At 6-foot-4, Sherwood's Ava Heiden is going to stand out — especially on the basketball court.
But while Heiden is impressive running, jumping and shooting on the hardwood, it's her presence and demeanor off of it that separates this phenom from the pack.
"She is so kind and is always making everyone around her better by giving them a smile or making them laugh with her sarcasm," Sherwood head coach Lauren Howard said. "She is super-laid back and can pick up a conversation with anyone. Sometimes it feels like I am talking to an adult or a friend. She is easy to talk to and just an all-around great kid."
That attitude — along with her obvious skills — have already taken her to elevated heights. After earning first team all-league honors as a freshman last spring, Heiden took an even greater step this past season by earning the Pacific Conference's Player of the Year award and leading her team to an undefeated conference record and championship.
The former of the individual and team accomplishments are great, but it's the latter that matters most to the sophomore post.
"I love the competition, but also watching a team come together and do great things," Heiden said. "Both are so much fun."
Heiden is not your average second-year high school player.
Her particular set of skills are apparent from the first moment you watch her on the court. She can handle the ball like a guard, pass as well if not better than most, and her size and quick feet make her a problem for even the state's best post defenders.
However, when asked her opinion of Heiden's best asset on the floor, Howard notably pointed to her smarts.
"The best part of Ava's game is her ability to read and see the floor," the Sherwood coach said. "She has such a high IQ that her decision-making is quick and benefits not only her, but her teammates."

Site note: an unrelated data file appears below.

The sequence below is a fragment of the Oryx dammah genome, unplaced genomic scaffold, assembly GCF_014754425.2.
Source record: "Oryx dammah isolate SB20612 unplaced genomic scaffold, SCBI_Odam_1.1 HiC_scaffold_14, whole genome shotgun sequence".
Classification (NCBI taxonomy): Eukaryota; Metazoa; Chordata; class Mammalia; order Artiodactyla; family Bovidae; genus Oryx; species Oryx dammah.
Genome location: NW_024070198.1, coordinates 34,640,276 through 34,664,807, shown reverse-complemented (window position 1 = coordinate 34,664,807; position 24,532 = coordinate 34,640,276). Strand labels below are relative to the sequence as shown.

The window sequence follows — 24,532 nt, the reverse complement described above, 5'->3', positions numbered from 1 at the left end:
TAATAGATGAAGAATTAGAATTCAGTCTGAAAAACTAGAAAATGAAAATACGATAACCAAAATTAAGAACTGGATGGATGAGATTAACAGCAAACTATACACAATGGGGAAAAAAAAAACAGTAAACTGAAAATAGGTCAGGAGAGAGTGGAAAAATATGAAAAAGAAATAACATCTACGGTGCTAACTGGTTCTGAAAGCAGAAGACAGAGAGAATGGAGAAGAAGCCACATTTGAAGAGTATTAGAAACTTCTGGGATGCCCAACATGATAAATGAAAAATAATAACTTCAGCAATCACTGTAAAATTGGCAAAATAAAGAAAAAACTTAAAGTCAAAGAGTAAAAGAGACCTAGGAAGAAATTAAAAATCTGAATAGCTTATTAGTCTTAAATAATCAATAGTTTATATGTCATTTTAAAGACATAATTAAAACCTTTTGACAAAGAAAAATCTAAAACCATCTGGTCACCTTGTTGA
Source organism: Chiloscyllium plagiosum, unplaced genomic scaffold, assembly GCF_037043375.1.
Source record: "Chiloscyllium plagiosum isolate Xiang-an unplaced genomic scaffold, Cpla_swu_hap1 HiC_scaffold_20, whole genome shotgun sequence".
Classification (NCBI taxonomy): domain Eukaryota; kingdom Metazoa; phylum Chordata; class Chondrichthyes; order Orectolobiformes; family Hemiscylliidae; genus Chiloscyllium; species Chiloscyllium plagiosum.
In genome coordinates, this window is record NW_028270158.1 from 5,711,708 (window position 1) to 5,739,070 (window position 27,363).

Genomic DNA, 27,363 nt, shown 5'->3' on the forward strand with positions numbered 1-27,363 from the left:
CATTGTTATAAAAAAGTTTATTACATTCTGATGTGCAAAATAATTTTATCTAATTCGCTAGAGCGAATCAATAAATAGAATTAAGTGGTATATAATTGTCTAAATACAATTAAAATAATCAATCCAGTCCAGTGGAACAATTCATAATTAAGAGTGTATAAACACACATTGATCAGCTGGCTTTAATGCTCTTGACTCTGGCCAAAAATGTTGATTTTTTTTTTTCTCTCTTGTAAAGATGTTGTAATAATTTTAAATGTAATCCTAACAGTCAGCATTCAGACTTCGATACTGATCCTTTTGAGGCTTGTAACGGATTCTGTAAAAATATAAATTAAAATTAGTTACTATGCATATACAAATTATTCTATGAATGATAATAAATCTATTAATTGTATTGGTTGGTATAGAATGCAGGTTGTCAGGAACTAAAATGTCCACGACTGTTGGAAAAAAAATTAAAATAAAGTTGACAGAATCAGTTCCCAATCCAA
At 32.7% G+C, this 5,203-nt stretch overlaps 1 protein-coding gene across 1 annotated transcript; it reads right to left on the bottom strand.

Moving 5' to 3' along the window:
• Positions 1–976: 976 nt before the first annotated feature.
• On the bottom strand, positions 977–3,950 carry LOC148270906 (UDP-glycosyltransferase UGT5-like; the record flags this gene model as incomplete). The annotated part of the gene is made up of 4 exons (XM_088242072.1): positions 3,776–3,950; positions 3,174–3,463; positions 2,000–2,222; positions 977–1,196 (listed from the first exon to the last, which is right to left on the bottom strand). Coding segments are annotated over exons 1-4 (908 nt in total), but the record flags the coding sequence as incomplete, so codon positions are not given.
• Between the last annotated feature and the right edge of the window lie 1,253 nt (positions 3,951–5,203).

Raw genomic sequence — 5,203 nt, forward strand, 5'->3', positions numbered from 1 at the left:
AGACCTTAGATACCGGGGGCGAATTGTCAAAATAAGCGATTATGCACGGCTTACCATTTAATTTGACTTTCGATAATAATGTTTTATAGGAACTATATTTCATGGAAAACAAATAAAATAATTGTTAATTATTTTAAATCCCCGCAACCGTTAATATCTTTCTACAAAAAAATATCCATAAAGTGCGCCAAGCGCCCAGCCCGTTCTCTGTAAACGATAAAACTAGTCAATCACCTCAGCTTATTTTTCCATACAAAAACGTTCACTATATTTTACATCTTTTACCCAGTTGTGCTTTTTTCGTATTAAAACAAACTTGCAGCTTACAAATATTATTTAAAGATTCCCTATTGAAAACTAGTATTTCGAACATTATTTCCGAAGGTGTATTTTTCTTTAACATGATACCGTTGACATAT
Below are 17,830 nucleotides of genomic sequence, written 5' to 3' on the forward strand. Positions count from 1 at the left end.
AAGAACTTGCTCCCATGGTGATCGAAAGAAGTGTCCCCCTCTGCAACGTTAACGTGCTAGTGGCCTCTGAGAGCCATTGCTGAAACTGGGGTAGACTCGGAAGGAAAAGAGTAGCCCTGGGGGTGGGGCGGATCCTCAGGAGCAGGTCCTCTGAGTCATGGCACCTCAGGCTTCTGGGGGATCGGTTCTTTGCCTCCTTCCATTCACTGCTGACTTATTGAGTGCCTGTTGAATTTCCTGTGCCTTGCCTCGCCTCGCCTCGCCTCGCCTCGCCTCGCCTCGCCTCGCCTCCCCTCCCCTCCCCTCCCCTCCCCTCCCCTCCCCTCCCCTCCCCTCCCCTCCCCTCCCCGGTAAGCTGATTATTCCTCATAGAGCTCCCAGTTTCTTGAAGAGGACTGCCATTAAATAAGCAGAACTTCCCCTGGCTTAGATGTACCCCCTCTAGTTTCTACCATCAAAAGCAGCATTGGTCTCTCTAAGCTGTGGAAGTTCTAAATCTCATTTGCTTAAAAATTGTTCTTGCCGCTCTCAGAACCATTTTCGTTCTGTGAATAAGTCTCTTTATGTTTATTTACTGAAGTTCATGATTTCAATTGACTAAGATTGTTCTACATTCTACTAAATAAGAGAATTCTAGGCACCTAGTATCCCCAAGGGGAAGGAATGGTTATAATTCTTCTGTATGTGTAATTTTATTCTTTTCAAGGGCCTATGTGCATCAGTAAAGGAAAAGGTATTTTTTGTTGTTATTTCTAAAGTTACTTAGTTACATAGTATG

Those smarts are a benefit in the classroom as well, where Heiden says she pays extra attention.
The sophomore said she particularly enjoys math and science courses and has challenged herself with advanced placement classes this year. At 16, she is not yet sure what she wants to do for a career but says that academics will be a major piece when deciding where she eventually wants to attend college.
"I pride myself on my academics," Heiden said. "That's actually one of the main things I look at when looking at colleges."
Both of Heiden's parents were athletes at the University of Michigan and they introduced her to basketball at age 5. She said she didn't like it at first, but on the advice of her parents, she stuck with the sport and eventually came to love it.
She said she spends most of her free time on the court playing with either the high school or with her club team, Northwest Select. While she does her share of scoring, Heiden's attitude for the game is refreshing in an era that revolves primarily around points. She believes adaptability is where the true value of a player lies.
"I believe personally that playing unselfish basketball is more important than scoring 20 points every game," Heiden said. "Every player needs to be good at locking down on defense or transition offense, those are the little things that separate you from other players. I think being a versatile player is really important."
It's that understanding and unselfishness that Howard believes differentiates her from many of her peers.
"She is a fantastic teammate that makes everyone around her a better player," Howard said. "She understands the game at such a high level but is humble enough to share the ball and give her teammates a ton of opportunities."
Heiden is far from a finished product, and she admits she has plenty to work on. She said her outside shooting is what she most wants to enhance about her game, and she's working daily to do just that.
Howard has no doubt that it'll happen and is confident that she's only scratching the surface of the player she'll eventually become.
"The beauty of watching and coaching Ava is that she will only continue to get better," the coach said. "She is constantly learning and adjusting to becoming a better player every day. I personally think she has so much potential, and if she continues to work on her skills and expand her game, this kid is going to do big things, and I cannot wait to witness it."
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